"Use quadratic formula only," said an undead Suzy Homemaker, "I don't even know what that MEANS!"
"I'm sorry you feel that way," I said, commiserating with her, and pulled out the red pen. "F."
"Base EIGHT? I have trouble with base TEN!" cried a wizard.
"That's too bad," I replied. "F."
Suddenly, Puss in Boots scurried up with the answer written neatly at the bottom of the problem. "I solved it! I solved it!" he cried in triumph.
"You used the computer," I accused him.
"Hey, you didn't say I couldn't use 'bc,'" he protested.
"I said 'no calculators,'" I snarled, and yanked away the paper. "F," I scrawled with my trusty red pen.
"Hey, that's no FAIR," he protested. "You said no calculators! You didn't say no computers!"
"I thought that was understood," I replied haughtily. "If you'll just look in your student handbook, it's all there under the honor code."
"But ... but ..." he persisted.
"Oh, very well, I'll give you one more chance." I handed him the unsolvable quadratic equation.
"Hey, what's this fine print say, I can't read it?" he asked.
"It says 'IMPORTANT: Use quadratic formula ONLY'," I told him.
I took the opportunity to give out a few more red F's. This was living, folks, let me tell you. The power -- the sheer gut-wrenching fear I was inspiring -- it was intoxicating!
"Minus eighteen!" Puss in Boots said triumphantly, "It's minus eighteen!"
"WRONG!" I cried, and reached for the paper, my red pen at the ready.
He held it out of my reach, "It is NOT wrong," he said. "That's totally the right answer!"
"It's the answer to the equation all right," I agreed, "but NOT if you don't use the quadratic formula. You didn't use the quadratic formula. Therefore, you FAIL."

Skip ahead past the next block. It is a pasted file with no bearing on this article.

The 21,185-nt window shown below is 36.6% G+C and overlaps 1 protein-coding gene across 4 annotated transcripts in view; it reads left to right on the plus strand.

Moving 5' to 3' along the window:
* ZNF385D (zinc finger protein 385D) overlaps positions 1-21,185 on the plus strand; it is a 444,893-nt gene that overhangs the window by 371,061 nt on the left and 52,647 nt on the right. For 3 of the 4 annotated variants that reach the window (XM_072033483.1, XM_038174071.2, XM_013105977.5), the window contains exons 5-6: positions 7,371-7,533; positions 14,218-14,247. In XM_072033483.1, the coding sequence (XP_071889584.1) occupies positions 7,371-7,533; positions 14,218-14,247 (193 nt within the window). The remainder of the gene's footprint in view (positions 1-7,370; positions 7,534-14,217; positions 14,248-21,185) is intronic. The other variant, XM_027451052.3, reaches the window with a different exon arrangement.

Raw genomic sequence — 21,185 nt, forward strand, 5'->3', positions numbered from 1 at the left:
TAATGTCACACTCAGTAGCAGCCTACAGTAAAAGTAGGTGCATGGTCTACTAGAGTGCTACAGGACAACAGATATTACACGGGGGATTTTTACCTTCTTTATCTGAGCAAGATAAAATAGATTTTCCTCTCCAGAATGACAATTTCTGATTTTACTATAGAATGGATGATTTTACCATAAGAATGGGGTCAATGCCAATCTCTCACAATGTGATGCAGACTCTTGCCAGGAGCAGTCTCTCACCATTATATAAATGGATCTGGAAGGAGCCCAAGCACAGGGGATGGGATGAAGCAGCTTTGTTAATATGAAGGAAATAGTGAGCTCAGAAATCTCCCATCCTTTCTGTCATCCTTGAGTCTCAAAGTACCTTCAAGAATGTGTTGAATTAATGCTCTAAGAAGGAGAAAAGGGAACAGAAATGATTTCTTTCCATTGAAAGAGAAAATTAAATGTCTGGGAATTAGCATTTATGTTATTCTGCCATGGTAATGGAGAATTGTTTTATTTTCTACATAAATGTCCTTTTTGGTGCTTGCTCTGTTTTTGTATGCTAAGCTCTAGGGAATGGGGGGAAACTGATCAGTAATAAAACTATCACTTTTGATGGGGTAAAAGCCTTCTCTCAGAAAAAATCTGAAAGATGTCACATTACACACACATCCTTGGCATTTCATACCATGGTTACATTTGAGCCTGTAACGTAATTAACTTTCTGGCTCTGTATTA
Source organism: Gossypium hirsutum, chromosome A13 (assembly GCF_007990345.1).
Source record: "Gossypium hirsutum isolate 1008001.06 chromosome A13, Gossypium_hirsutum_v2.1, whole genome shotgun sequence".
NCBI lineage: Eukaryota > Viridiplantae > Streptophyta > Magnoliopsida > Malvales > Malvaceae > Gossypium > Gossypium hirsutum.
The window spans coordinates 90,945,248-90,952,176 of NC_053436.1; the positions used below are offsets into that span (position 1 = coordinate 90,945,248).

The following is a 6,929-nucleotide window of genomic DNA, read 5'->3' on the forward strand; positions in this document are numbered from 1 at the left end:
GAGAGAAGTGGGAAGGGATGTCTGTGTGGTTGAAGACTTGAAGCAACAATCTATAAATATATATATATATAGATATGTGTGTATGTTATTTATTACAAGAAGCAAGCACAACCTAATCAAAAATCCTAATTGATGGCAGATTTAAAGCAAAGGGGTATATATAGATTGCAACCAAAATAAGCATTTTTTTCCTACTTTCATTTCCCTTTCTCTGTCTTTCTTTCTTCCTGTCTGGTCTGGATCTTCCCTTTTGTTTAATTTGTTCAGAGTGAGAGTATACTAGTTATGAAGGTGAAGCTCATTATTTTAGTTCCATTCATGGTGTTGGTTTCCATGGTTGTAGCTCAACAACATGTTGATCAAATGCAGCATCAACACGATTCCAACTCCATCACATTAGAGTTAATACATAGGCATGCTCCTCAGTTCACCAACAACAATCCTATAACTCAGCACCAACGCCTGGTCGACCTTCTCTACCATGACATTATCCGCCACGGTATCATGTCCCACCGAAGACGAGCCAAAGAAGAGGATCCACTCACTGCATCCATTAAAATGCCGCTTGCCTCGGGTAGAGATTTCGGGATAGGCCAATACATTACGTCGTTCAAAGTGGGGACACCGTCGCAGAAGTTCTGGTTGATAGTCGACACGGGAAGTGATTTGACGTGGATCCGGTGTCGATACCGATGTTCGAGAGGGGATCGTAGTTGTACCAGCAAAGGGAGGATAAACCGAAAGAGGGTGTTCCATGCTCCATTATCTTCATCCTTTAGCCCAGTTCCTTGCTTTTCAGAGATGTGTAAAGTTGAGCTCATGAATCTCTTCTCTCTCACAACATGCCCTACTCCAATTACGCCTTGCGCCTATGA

"I did too use the quadratic formula," he lied.
"No you didn't."
"Well how do you KNOW I didn't?" he asked. "It doesn't say show your work!"
"I know," I drawled patronizingly, "because it is IMPOSSIBLE to solve that using the quadratic formula because you end up with zero in the denominator!"
"But it's still the right answer!" he just wouldn't give up. Students! I ask you!
"Look, you didn't follow the simple instructions. Therefore, you get an F. How hard is that to understand?"
"Well, well, I couldn't read the instructions! I told you that!"
"Yes, and I verbally explained what the instructions were. If you have a visual disability that prevents you from viewing or following the instructions, you need to get down to Student Services and fill out the request for waiver paperwork. But you didn't do that, now did you? No. You did not. And therefore ..." I grabbed the paper away from him and wrote "F." I handed it back and walked away to the sound of his continuing protests.
Geez, man, these students will try to get away with ANYTHING. I can't believe my dad puts up with this day in and day out. I had more love and respect for my father at that moment than I had ever thought possible. I wiped away a small sentimental tear brought on by thinking about the towering achievements of my dear, beloved father in continuing to teach mathematics for so many years.
Well, okay, there were no tears involved, but I was definitely starting to appreciate Dad's point of view on certain things like people reading instructions and so forth.
Around about this time, Zoot Suit Guy (whom we all know and love as Cabaret dude from last year) showed up with his moll. "What are you supposed to be," he asked a bit condescendingly.
[to be continued here.]